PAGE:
Bill told me straight off that he was going to do a Tenth Anniversary piece, so I delivered massive information overload to the esteemed NYT headquarters— pronto. Bill must have called me back a dozen times through the week to check facts and nuances.

His piece made quite clear that cold fusion research continues worldwide, but that it is not accepted in mainstream circles. He wrote, "Surprisingly, despite a decade-long cold bath of criticism, cold fusion is alive today and is apparently doing well in the scientific underground." There could have been much more focus on how the science actually had progressed, but the article came out far better than one could have expected weeks before. There could have been no story— which was was the case with the Wall Street Journal this time.

Broad quoted the unrepentant John Huizenga, the DOE hatchet man of 1989, "It's as dead as ever. . . It's quite unbelievable that the thing has gone on for 10 years. But it's the same group of people and they don't want to take no for an answer." What a pompous fellow that Huizenga! He presumes that cold fusion scientists should "take no" from an "authority" such as himself.

Bill Broad was very kind in quoting this editor, and naming Infinite Energy in a section that ran five paragraphs long. We hope that he will call again as the science and technology develops.

Time Magazine's "Time-100" Special Issue of March 29th, "Cranks, Villains, and Unsung Heroes" (pg. 196)
On the other extreme, this article just about hit the bottom of the barrel in insulting, ignorant reporting on cold fusion. Its four authors received the following letter from this editor:

To: Frederic Golden, Leon Jaroff, Jeffrey Kluger, Michael D. Lemonick

March 31, 1999

Dear Sirs:

I do not know which of you were primarily responsible for the vile outrage of designating Drs. Fleischmann and Pons as "Cranks" in your March 29, 1999 "Time-100." To witness them portrayed in infamy on the same page (albeit in a different category) as the Nazi villain Josef Mengele, stretches my tolerance for your so-called science reporting to the limit.

Since all of you are signed as authors of this most reckless assertion about Fleischmann and Pons, I am sending to each of you a possible corrective for your intellectual confusion: Issue No. 24 of Infinite Energy, which celebrates the Tenth Anniversary of the cold fusion announcement. In particular, I draw your attention to our selection of the top thirty-four referenced technical papers in peer-reviewed and non-peer reviewed literature that show clear evidence for the cold fusion class of phenomena. You should also examine the historical facts presented in this issue, which are at variance with the cartoon history that intellectually challenged "science journalists" such as yourself routinely parrot.

I have scant hope that scientific papers and correct historical facts can influence people who were so thoughtless in this nearly libelous disparagement of these two discoverers. Still, I would welcome a sincere effort on your part to give Time readers the correct story. Had you placed Fleischmann and Pons in the category of "unsung heroes" on the next page— along with Alfred Wegener— you would have been correct. You chose instead to present a highly misleading cartoon of what really happened to these pioneers and what is going on in the cold fusion field today. This attack on two outstanding scientists and those many hundreds of scientists who continue their work constitutes journalistic sloppiness at its worst.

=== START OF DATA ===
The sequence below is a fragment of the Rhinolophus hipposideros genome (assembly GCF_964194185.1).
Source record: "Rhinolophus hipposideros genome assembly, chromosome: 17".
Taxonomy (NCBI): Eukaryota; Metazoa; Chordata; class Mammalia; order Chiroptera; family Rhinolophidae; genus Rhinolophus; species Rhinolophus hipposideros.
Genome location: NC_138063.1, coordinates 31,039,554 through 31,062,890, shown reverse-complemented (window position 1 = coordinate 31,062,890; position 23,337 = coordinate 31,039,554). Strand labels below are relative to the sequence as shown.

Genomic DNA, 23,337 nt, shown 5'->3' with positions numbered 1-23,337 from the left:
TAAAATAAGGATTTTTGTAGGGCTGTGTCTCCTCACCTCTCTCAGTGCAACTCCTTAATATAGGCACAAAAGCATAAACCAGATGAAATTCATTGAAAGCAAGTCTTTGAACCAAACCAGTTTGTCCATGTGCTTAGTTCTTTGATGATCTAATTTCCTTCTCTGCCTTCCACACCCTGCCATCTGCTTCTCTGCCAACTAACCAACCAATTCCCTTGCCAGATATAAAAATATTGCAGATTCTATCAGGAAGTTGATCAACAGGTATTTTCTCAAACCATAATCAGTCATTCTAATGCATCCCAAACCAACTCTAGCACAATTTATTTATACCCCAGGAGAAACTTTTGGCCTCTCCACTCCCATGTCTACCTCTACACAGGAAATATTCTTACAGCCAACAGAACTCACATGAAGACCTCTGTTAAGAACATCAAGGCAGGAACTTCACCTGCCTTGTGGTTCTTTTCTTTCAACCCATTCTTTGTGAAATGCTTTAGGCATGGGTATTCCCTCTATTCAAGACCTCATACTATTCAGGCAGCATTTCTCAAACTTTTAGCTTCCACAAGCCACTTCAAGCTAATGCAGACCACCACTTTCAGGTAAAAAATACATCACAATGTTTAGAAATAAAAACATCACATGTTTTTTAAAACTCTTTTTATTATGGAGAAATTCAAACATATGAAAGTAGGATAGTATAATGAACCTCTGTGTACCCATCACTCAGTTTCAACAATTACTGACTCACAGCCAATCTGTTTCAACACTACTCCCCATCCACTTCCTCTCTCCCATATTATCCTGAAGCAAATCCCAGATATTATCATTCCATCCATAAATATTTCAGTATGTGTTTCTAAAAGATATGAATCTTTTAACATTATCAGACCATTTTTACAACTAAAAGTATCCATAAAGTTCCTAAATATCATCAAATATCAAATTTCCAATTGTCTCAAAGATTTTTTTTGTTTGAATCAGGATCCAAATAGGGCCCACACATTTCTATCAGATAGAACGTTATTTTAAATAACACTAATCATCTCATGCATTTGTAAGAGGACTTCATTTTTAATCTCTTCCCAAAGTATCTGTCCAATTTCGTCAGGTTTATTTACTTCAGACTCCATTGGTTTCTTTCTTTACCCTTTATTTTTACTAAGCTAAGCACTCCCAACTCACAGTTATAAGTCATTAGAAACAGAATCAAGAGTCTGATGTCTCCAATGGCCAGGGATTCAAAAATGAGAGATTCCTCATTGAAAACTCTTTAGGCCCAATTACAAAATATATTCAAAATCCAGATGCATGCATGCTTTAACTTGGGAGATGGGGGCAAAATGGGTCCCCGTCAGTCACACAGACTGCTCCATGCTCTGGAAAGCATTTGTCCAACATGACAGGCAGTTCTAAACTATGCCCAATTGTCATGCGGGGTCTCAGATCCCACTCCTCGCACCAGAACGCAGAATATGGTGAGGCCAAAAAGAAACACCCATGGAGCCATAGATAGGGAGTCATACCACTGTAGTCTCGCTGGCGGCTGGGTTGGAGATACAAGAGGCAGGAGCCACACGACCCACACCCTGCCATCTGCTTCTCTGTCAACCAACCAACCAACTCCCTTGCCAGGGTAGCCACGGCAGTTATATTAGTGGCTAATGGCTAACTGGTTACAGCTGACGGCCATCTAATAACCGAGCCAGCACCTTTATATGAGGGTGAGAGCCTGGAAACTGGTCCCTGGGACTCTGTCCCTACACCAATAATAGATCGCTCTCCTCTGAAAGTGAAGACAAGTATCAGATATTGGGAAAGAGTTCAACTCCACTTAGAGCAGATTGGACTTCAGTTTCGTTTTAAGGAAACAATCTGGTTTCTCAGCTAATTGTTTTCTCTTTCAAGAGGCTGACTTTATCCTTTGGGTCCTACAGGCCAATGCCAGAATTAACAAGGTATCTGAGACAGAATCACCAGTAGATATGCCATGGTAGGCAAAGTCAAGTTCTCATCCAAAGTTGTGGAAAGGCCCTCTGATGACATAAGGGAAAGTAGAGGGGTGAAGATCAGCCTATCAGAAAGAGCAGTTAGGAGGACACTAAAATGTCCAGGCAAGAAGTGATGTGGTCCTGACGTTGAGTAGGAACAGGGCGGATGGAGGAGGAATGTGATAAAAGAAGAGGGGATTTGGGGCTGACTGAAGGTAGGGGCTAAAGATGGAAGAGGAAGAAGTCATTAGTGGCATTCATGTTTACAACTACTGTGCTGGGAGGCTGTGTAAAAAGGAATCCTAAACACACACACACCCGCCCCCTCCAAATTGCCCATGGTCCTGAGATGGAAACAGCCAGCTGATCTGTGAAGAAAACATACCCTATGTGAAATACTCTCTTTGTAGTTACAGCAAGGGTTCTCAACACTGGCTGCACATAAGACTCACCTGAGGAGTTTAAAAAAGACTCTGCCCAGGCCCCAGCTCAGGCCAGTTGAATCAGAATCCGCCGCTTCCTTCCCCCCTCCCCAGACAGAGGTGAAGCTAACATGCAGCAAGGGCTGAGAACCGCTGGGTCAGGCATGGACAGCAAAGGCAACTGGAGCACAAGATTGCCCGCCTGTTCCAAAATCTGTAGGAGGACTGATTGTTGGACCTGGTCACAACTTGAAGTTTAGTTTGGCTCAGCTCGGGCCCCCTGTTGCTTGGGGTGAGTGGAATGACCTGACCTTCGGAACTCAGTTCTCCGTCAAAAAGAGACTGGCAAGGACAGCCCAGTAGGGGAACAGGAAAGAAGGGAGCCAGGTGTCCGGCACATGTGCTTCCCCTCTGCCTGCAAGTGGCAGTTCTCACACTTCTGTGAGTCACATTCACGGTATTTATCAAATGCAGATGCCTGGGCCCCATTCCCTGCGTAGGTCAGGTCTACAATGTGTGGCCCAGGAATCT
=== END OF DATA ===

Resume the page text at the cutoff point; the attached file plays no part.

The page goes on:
Sincerely,
Dr. Eugene F. Mallove
Editor-in-Chief, Infinite Energy

Physics World, "Whatever Happened to Cold Fusion?"
by David Voss, March 1999 (pp.19-20)
Author David Voss received extensive material and briefing from this editor. Disappointed, but not surprised by his article, I wrote to him afterward: "Your article was not very flattering to cold fusion researchers, but we have learned to deal with 'less than optimal' publicity. Some news— even if unflattering— is better than no news, as far as we are concerned."

The title of the article was entirely appropriate. It was subtitled accurately: ". . .cold fusion has been largely dismissed by the scientific community. But, as David Voss discovers, some researchers remain adamant that this supposed new energy source is real, and are pressing ahead with their own experiments." Unfortunately, the article went largely downhill from there.

  • Voss did not provide a single reference to any of the many peer reviewed technical papers that have appeared in the literature. Quite a feat! Is this a fair standard of reporting for a scientific journal that wishes to let its readers judge on the basis of peer-reviewed (or non-peer-reviewed) literature?
  • Voss wrote, "However, it is clear that world energy production has not been affected in any way by cold fusion." This is non-sequitur with a negative connotation. So what! The same can be said for thermonuclear fusion research too— a not so subtle put-down.
  • He wrote, "Most of the big funding sources, which threw money at quick experiments in the early days of cold fusion, have pulled out." Of course they have! That was their objective and transparently so. Do a quick experiment, "disprove" the effect, and get on with their traditional funded projects. If Voss was including NCFI and EPRI/SRI among the people who "pulled out"— it is unfair not to have reported through references to the technical literature that EPRI and NCFI both concluded affirmatively on the P&F effect. (Voss had a selection of at least what most of us deem to be among the best experiments.)
  • Fair enough to have quoted Douglas Morrison of CERN, but Voss should have known by what I sent him that Morrison has no basis for saying there is "less science and fewer scientists. . ."